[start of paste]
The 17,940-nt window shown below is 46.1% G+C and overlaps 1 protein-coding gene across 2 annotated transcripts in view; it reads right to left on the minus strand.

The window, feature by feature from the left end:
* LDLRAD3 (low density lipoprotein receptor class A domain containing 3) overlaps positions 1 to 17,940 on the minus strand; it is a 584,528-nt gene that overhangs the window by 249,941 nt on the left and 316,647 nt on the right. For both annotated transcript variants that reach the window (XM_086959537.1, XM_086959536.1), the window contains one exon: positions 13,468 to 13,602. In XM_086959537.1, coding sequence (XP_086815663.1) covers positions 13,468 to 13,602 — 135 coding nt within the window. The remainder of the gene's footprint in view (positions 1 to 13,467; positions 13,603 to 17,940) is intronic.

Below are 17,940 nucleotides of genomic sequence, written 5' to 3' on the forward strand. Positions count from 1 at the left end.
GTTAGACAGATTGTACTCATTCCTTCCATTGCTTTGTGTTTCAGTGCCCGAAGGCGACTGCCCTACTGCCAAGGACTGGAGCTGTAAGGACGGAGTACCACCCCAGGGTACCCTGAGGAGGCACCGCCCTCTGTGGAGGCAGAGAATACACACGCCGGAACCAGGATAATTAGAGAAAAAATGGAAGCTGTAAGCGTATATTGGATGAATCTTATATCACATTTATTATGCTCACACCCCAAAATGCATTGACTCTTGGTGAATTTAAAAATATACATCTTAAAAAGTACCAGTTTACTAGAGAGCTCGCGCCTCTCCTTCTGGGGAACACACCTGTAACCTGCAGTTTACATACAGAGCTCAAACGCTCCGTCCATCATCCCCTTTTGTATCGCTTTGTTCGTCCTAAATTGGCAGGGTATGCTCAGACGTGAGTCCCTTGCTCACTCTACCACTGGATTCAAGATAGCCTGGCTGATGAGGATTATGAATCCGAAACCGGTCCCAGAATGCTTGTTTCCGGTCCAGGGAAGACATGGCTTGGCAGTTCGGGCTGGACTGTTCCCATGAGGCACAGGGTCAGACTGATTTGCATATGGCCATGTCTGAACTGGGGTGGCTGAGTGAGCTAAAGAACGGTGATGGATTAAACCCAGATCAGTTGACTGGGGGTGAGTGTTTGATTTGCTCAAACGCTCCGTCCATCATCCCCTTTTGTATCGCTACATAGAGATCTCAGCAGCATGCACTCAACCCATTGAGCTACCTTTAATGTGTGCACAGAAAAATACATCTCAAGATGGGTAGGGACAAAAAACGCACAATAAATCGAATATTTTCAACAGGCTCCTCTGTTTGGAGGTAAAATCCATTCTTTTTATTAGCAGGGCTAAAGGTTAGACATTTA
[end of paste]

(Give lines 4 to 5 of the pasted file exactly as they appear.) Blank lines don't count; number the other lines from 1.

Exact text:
Below are 17,940 nucleotides of genomic sequence, written 5' to 3' on the forward strand. Positions count from 1 at the left end.
GTTAGACAGATTGTACTCATTCCTTCCATTGCTTTGTGTTTCAGTGCCCGAAGGCGACTGCCCTACTGCCAAGGACTGGAGCTGTAAGGACGGAGTACCACCCCAGGGTACCCTGAGGAGGCACCGCCCTCTGTGGAGGCAGAGAATACACACGCCGGAACCAGGATAATTAGAGAAAAAATGGAAGCTGTAAGCGTATATTGGATGAATCTTATATCACATTTATTATGCTCACACCCCAAAATGCATTGACTCTTGGTGAATTTAAAAATATACATCTTAAAAAGTACCAGTTTACTAGAGAGCTCGCGCCTCTCCTTCTGGGGAACACACCTGTAACCTGCAGTTTACATACAGAGCTCAAACGCTCCGTCCATCATCCCCTTTTGTATCGCTTTGTTCGTCCTAAATTGGCAGGGTATGCTCAGACGTGAGTCCCTTGCTCACTCTACCACTGGATTCAAGATAGCCTGGCTGATGAGGATTATGAATCCGAAACCGGTCCCAGAATGCTTGTTTCCGGTCCAGGGAAGACATGGCTTGGCAGTTCGGGCTGGACTGTTCCCATGAGGCACAGGGTCAGACTGATTTGCATATGGCCATGTCTGAACTGGGGTGGCTGAGTGAGCTAAAGAACGGTGATGGATTAAACCCAGATCAGTTGACTGGGGGTGAGTGTTTGATTTGCTCAAACGCTCCGTCCATCATCCCCTTTTGTATCGCTACATAGAGATCTCAGCAGCATGCACTCAACCCATTGAGCTACCTTTAATGTGTGCACAGAAAAATACATCTCAAGATGGGTAGGGACAAAAAACGCACAATAAATCGAATATTTTCAACAGGCTCCTCTGTTTGGAGGTAAAATCCATTCTTTTTATTAGCAGGGCTAAAGGTTAGACATTTA